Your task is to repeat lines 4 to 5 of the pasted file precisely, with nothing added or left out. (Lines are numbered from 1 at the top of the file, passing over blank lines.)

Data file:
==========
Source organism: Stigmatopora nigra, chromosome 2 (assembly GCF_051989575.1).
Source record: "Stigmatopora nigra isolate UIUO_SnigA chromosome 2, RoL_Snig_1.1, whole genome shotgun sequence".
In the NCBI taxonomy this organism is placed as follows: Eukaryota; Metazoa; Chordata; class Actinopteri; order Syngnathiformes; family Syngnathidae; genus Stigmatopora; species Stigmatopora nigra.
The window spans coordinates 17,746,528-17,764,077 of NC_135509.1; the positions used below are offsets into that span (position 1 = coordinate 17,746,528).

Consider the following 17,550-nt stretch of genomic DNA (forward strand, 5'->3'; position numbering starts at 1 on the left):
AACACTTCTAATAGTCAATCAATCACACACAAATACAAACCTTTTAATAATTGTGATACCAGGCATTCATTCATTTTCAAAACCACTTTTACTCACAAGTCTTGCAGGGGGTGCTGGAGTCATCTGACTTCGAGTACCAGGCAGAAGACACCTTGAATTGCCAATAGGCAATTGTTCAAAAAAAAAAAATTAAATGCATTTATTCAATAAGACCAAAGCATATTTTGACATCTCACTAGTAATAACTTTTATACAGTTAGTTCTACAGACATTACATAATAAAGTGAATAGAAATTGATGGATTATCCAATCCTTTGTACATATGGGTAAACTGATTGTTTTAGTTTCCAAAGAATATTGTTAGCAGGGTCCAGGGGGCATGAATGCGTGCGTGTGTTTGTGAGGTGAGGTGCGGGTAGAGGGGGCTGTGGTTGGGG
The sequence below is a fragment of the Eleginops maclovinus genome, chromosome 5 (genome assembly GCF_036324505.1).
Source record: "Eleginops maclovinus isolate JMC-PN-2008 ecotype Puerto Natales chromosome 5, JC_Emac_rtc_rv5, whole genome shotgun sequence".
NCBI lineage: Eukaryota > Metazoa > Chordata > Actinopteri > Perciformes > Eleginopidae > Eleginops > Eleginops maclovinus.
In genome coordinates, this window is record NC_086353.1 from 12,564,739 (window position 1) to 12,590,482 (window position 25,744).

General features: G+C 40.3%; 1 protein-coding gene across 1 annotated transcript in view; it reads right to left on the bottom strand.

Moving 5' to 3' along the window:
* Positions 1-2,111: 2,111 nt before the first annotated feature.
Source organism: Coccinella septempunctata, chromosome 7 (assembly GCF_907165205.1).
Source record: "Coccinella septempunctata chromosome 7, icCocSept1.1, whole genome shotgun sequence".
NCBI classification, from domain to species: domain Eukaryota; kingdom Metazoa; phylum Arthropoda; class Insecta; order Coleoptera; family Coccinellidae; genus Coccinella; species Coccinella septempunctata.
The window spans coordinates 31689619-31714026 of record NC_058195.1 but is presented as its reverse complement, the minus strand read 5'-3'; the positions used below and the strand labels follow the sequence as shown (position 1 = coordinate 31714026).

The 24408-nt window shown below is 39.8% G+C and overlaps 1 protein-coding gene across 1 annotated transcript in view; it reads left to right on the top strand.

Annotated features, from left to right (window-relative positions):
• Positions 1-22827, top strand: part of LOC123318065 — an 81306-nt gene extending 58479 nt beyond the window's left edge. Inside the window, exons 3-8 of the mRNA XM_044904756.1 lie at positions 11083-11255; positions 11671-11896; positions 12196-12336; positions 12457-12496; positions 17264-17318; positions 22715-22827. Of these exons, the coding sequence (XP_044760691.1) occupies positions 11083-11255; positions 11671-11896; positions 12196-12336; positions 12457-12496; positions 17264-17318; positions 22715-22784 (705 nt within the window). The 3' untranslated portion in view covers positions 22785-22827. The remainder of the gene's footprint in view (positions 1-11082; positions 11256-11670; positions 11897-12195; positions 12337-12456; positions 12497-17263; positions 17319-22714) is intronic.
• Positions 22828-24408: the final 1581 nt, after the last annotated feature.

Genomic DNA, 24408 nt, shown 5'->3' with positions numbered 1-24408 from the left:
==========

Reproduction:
The window spans coordinates 17,746,528-17,764,077 of NC_135509.1; the positions used below are offsets into that span (position 1 = coordinate 17,746,528).

Consider the following 17,550-nt stretch of genomic DNA (forward strand, 5'->3'; position numbering starts at 1 on the left):